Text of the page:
COP21: A Good Deal...
The core of the agreement is:
- A commitment to peak greenhouse gas emissions at below 2 degrees
- Set emissions commensurate with the planet’s capacity to absorb gases naturally between 2050 and 2100
- Provide $100 billion in climate finance per year by 2020 for developing countries
- Progress to be reviewed every five years.
This exceeded my expectations.The years of COPs leading to 21 have not inspired great hope - political negotiations so easily obscure the goals and diminish the stakes. Lord Stern’s assertion of almost a decade ago that climate change is the greatest market failure the world has ever seen is even more evident today. The notion of endless material consumption is endlessly foolish, and is a grim view of human aspiration. But it is the way we run things and so tackling climate change challenges the core tenets of our global economy, how we got here and our version of human beings as evolution’s greatest achievement.
Most troubling to a bystander is the visceral knowledge, in the bones, that something is very wrong. The knowledge that our planet is under acute stress is not just in the brain but embodied in each moment as it unfolds. The disjunct between what is so deeply felt and the general political discourse is breathtaking and very hard to tolerate.
So COP21 came as a huge relief.
In true traditional fashion COP21 talks went on all night for several nights with twists and turns and the spectre of COP15 - so disappointing - stalking Le Bourget. So the moment, 24 hours late, when Laurent Fabius, banged his gavel onto the table with a deal, was extraordinary. For once, the global community was prepared to unite to stay the tide, even in the midst of other animosities, and do something for the greater good.
The joy that rippled out beyond Le Bourget and into the streets of Paris was wonderful. This feat of diplomacy was orchestrated by civic society (businesses, philanthropists and NGOs) peppering the negotiations with pledges and initiatives for clean, renewable energy. 20 governments pledging $20 billion investment in clean energy over five years; private philanthropists and businesses with a roadmap for 100% renewable energy, and new coalitions such as Global Solar creating critical mass.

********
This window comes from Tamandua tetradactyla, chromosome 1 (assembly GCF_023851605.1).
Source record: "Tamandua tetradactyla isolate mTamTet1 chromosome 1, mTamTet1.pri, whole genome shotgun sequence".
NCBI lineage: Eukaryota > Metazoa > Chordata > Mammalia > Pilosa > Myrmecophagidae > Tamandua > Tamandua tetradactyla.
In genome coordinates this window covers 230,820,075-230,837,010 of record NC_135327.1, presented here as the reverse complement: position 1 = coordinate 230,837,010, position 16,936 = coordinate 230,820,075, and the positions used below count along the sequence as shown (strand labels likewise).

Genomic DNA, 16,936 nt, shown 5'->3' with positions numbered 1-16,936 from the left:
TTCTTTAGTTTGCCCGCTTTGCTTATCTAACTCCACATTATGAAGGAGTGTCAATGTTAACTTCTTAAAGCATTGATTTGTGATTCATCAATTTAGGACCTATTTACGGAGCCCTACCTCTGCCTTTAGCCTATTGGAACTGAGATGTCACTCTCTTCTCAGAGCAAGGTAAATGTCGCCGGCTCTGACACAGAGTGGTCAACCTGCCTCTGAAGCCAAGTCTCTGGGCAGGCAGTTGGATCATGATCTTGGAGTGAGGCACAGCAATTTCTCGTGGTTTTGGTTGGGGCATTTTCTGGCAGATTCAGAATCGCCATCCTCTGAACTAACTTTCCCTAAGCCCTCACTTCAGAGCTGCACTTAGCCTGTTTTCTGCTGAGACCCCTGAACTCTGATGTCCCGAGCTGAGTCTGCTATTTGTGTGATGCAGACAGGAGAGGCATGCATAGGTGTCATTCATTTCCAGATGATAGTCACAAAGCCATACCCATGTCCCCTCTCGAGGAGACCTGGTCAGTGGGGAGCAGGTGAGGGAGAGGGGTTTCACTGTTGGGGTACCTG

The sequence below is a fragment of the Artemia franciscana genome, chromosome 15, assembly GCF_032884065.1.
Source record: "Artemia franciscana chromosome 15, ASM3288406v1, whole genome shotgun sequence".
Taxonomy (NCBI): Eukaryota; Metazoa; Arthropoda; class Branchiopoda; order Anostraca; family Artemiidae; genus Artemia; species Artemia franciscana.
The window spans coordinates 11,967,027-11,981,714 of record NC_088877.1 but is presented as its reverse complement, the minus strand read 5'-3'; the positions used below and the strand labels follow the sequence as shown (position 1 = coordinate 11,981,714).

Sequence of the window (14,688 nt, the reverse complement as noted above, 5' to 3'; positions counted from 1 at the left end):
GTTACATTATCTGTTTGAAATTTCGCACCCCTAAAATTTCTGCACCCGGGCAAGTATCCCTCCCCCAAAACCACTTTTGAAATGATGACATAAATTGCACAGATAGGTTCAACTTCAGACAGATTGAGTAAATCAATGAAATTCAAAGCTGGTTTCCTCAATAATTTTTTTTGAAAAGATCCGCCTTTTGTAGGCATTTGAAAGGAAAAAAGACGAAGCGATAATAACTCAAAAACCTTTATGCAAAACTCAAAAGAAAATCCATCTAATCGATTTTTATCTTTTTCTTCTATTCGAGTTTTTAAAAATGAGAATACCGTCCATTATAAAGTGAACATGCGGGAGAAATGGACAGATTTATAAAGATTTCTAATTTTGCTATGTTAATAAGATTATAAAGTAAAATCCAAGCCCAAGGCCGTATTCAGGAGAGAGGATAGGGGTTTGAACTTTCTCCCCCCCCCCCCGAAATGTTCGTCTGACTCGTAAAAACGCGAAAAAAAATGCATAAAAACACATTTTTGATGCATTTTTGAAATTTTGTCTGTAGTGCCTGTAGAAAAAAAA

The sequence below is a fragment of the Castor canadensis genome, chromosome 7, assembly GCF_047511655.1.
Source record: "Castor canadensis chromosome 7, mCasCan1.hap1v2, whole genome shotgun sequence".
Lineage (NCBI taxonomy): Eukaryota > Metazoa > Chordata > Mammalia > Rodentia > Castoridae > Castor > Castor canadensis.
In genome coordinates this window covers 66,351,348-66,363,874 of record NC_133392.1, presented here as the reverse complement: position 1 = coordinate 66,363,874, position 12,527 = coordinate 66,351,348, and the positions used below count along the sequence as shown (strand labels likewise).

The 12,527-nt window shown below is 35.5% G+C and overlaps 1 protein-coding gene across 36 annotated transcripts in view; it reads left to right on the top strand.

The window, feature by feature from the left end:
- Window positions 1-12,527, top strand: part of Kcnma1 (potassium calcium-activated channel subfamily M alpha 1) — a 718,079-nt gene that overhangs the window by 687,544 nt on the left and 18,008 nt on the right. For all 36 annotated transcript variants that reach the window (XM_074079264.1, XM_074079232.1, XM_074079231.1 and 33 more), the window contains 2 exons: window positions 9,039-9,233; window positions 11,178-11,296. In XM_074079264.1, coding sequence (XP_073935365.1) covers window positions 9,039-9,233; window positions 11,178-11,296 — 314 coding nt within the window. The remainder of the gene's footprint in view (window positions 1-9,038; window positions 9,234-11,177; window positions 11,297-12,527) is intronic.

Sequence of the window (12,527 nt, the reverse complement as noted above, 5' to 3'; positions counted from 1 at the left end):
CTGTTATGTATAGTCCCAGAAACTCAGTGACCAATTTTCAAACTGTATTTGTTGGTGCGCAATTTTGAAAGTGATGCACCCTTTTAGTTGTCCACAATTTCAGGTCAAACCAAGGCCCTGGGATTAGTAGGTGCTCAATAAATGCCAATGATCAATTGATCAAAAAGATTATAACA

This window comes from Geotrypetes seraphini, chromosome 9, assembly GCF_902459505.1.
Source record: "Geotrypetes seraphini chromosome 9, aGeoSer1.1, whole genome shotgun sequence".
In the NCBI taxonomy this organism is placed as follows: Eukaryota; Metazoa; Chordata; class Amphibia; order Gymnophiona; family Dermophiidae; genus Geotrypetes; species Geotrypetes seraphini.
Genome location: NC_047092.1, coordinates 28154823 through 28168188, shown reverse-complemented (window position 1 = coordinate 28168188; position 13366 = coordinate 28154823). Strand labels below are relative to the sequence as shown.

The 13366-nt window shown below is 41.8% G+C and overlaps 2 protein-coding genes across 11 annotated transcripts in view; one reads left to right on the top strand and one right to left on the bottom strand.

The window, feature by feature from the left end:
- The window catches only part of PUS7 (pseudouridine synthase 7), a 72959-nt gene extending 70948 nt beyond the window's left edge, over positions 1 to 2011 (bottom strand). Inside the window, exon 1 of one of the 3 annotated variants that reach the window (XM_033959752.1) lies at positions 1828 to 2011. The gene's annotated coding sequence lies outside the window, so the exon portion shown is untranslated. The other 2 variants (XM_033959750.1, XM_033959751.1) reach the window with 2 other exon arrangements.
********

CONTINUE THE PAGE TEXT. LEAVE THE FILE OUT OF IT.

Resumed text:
The lead negotiators were supported by groups lobbying for a decent deal – faith, business, youth, indigenous, community and NGO’s amplifying the core message.
These have been collected under the banner of the Paris Pledge.
And the creative community played a part, with a letter JB presented to Christiana Figueres, with over 400 signatories from across the international creative community. Championed by many, the letter was circulated to the Paris negotiating team a week before the talks began, then again formally on the final day of the talks.
Thanks to all of you who signed, and especially to Dilys Williams, Mike Martin, David Lewis, Tanya Ronder, Heather Ackroyd, Peter Gingold, David Buckland, Maria Balshaw and Nick Merriman, Anupama Sekhar, Josh Shachter and Larry Sakin, Selina Webb, James Murtagh-Hopkins, Aaron Matthews, Laura Pando, Melvin Benn and, of course JB’s chairman Tony Wadsworth. All helped to gather an exceptional group of artists and cultural leaders.
So, what does all this mean for culture and the creative industries?
Over the last couple of years the links between sustainability and culture have become much clearer, though there is an obstinate gap in policy and thus the frameworks and investment which prompt change. This was therefore the focus of the Paris ArtCOP21 Professional Workshop JB ran with IFACCA, COAL, Cape Farewell and On the Move, with representatives from almost 50 countries. Wrought through the many examples of work, from Columbia to Zimbabwe, Kosovo to the UK, Holland to Taiwan, was a common principle of partnership. Scores of examples of culture prompting change were presented, with some real achievements in reduction. And the lack of focus, common narrative and, above all, evidence with which to make the case for culture an agent of sustainable change was evident.
You can read the full notes here.
Throughout the fortnight hundreds of creatives and artists from across the globe mobilised for COP21, many under the auspices of ArtCOP21, and many independently, an indivisible component in a much bigger moment.
The next few years will be critical. The naysayers are out in force already – both those that wanted more, and those that wanted less. Now it is important to keep urgent and optimistic. It will be incredibly difficult to achieve a 1.5 limit – reading James Hansen and Myles Allen leaves no doubt of that. But surely it will be easier to build a movement of change so that ambitions and goals can increase as momentum builds now that the architecture is loosely there.
We invite you to join us on this journey, alongside the 1,000s of people already involved. Our first call to action is to sign the L’Appel de Paris – the Paris Pledge for Action. More details on how to do this here.
Julie’s Bicycle partnered with Studio Olafur Eliasson and Bloomberg Philanthropies to bring Ice Watch to Paris for COP21. 80 tonnes of ice from a fjord outside Nuuk, Greenland were transported to the Place du Pantheon for a bold climate change art initiative.
Artist Olafur Eliasson and his collaborator, scientist Minik Rosing, eloquently described how the melting ice made the subject of COP21 tangible, and they hoped it would inspire negotiators to arrive at a shared commitment to address climate change. Watch footage from the installation and read more about the project here.